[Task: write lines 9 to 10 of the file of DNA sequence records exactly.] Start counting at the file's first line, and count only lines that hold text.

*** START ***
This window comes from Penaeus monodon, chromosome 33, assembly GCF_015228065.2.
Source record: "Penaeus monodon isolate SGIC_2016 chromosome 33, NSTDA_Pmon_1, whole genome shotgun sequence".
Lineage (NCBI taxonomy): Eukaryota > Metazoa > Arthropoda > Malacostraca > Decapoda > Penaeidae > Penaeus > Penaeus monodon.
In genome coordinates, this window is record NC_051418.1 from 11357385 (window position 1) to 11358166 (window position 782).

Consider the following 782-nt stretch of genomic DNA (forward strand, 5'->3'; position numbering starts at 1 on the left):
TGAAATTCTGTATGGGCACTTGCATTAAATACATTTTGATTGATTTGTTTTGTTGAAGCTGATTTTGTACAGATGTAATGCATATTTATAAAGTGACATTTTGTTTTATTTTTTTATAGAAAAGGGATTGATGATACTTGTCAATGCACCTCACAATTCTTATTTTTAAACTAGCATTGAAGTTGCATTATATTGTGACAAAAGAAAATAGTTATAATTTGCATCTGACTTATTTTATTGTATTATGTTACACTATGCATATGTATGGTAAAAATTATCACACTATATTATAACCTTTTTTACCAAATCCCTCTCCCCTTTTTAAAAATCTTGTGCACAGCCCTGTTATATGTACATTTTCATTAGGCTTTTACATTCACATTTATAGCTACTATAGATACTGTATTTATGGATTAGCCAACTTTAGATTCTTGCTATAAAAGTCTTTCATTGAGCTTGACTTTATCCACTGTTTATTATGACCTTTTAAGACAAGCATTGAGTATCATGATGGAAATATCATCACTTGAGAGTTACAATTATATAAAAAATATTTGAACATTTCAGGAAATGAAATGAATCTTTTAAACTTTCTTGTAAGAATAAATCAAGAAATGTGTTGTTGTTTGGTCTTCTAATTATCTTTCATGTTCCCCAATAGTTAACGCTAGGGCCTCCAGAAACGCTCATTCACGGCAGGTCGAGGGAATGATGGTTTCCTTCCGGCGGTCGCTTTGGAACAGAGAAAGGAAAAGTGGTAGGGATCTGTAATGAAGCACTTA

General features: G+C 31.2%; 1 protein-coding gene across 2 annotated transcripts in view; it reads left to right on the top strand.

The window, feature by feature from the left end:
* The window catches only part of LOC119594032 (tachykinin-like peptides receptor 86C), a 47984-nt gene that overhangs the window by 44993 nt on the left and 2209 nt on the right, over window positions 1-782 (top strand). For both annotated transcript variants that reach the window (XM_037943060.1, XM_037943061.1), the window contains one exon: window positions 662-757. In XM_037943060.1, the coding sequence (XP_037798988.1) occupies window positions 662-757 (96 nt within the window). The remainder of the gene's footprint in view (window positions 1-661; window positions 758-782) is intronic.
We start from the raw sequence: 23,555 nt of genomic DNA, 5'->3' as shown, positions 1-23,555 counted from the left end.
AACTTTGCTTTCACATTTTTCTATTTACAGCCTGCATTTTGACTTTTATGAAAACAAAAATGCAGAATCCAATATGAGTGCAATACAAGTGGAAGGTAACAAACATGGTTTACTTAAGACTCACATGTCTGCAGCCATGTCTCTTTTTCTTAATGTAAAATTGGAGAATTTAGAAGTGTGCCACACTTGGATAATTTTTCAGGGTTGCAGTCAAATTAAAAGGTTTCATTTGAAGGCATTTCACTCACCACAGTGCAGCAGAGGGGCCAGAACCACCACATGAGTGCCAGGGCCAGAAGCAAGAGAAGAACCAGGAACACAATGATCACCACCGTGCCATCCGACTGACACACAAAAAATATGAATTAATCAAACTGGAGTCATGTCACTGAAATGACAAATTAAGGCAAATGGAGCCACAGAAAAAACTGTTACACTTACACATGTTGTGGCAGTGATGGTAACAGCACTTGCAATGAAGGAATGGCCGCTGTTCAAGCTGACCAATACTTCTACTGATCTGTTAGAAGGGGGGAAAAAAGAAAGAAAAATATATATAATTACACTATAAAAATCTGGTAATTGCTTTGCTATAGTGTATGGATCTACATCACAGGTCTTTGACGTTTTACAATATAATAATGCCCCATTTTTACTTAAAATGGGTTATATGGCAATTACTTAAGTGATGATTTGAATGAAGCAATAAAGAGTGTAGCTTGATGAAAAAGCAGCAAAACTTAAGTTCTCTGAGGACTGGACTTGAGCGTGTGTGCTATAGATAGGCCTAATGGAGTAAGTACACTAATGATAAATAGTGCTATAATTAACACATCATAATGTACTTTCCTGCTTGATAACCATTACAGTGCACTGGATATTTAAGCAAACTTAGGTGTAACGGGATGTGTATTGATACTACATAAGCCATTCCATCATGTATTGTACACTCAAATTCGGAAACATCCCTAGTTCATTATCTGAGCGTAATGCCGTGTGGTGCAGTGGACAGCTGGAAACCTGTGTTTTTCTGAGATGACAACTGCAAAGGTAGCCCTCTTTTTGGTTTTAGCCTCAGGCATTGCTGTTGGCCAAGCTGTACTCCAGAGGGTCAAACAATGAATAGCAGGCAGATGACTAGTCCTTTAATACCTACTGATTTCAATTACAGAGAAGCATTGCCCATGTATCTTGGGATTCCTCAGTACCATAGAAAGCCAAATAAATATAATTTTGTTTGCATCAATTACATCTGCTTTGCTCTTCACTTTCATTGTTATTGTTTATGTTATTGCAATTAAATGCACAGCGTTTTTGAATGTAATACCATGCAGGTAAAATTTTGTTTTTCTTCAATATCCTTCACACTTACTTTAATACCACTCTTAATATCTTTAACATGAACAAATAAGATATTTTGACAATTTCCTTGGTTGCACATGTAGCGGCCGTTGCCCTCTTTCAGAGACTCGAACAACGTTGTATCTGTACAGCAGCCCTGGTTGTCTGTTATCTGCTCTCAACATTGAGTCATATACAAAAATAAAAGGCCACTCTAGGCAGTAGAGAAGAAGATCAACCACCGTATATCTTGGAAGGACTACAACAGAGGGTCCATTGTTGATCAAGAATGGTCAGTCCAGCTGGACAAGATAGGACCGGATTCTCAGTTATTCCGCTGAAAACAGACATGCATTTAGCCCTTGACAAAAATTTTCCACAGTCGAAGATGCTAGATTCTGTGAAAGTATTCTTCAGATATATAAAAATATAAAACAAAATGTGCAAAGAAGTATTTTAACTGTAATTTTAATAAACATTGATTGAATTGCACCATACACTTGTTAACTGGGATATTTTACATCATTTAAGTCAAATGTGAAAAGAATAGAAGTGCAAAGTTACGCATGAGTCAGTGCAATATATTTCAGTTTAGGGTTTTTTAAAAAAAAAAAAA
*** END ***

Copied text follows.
* The window catches only part of LOC119594032 (tachykinin-like peptides receptor 86C), a 47984-nt gene that overhangs the window by 44993 nt on the left and 2209 nt on the right, over window positions 1-782 (top strand). For both annotated transcript variants that reach the window (XM_037943060.1, XM_037943061.1), the window contains one exon: window positions 662-757. In XM_037943060.1, the coding sequence (XP_037798988.1) occupies window positions 662-757 (96 nt within the window). The remainder of the gene's footprint in view (window positions 1-661; window positions 758-782) is intronic.
We start from the raw sequence: 23,555 nt of genomic DNA, 5'->3' as shown, positions 1-23,555 counted from the left end.